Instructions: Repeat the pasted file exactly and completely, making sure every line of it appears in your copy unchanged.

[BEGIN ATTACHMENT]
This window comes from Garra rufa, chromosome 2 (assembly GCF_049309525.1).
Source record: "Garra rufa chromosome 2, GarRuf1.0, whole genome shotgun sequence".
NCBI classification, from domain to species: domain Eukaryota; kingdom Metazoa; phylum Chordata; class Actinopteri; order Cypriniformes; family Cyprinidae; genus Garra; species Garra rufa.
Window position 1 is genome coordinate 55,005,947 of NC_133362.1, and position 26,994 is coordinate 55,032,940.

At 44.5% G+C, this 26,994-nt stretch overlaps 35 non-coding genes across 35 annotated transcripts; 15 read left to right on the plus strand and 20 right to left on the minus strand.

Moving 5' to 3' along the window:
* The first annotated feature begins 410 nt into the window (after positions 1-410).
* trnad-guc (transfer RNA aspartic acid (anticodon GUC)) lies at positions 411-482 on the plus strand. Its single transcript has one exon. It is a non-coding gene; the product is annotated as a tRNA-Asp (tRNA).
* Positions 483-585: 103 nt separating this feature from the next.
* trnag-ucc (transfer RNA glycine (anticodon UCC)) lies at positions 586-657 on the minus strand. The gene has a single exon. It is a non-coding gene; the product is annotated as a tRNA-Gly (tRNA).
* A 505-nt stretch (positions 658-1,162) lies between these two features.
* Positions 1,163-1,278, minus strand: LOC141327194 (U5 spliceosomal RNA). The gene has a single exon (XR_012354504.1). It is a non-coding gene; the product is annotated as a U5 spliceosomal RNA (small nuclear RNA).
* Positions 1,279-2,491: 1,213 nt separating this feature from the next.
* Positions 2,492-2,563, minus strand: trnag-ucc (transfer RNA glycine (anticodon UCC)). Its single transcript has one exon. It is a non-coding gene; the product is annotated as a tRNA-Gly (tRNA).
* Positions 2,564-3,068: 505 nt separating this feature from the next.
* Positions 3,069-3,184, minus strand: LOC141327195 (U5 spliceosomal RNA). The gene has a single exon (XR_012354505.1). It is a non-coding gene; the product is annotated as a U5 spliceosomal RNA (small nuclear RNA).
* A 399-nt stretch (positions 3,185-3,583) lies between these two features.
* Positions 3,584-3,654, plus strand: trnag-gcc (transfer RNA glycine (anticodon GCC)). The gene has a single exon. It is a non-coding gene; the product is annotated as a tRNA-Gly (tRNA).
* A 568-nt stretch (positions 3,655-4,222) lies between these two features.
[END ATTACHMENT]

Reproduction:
This window comes from Garra rufa, chromosome 2 (assembly GCF_049309525.1).
Source record: "Garra rufa chromosome 2, GarRuf1.0, whole genome shotgun sequence".
NCBI classification, from domain to species: domain Eukaryota; kingdom Metazoa; phylum Chordata; class Actinopteri; order Cypriniformes; family Cyprinidae; genus Garra; species Garra rufa.
Window position 1 is genome coordinate 55,005,947 of NC_133362.1, and position 26,994 is coordinate 55,032,940.

At 44.5% G+C, this 26,994-nt stretch overlaps 35 non-coding genes across 35 annotated transcripts; 15 read left to right on the plus strand and 20 right to left on the minus strand.

Moving 5' to 3' along the window:
* The first annotated feature begins 410 nt into the window (after positions 1-410).
* trnad-guc (transfer RNA aspartic acid (anticodon GUC)) lies at positions 411-482 on the plus strand. Its single transcript has one exon. It is a non-coding gene; the product is annotated as a tRNA-Asp (tRNA).
* Positions 483-585: 103 nt separating this feature from the next.
* trnag-ucc (transfer RNA glycine (anticodon UCC)) lies at positions 586-657 on the minus strand. The gene has a single exon. It is a non-coding gene; the product is annotated as a tRNA-Gly (tRNA).
* A 505-nt stretch (positions 658-1,162) lies between these two features.
* Positions 1,163-1,278, minus strand: LOC141327194 (U5 spliceosomal RNA). The gene has a single exon (XR_012354504.1). It is a non-coding gene; the product is annotated as a U5 spliceosomal RNA (small nuclear RNA).
* Positions 1,279-2,491: 1,213 nt separating this feature from the next.
* Positions 2,492-2,563, minus strand: trnag-ucc (transfer RNA glycine (anticodon UCC)). Its single transcript has one exon. It is a non-coding gene; the product is annotated as a tRNA-Gly (tRNA).
* Positions 2,564-3,068: 505 nt separating this feature from the next.
* Positions 3,069-3,184, minus strand: LOC141327195 (U5 spliceosomal RNA). The gene has a single exon (XR_012354505.1). It is a non-coding gene; the product is annotated as a U5 spliceosomal RNA (small nuclear RNA).
* A 399-nt stretch (positions 3,185-3,583) lies between these two features.
* Positions 3,584-3,654, plus strand: trnag-gcc (transfer RNA glycine (anticodon GCC)). The gene has a single exon. It is a non-coding gene; the product is annotated as a tRNA-Gly (tRNA).
* A 568-nt stretch (positions 3,655-4,222) lies between these two features.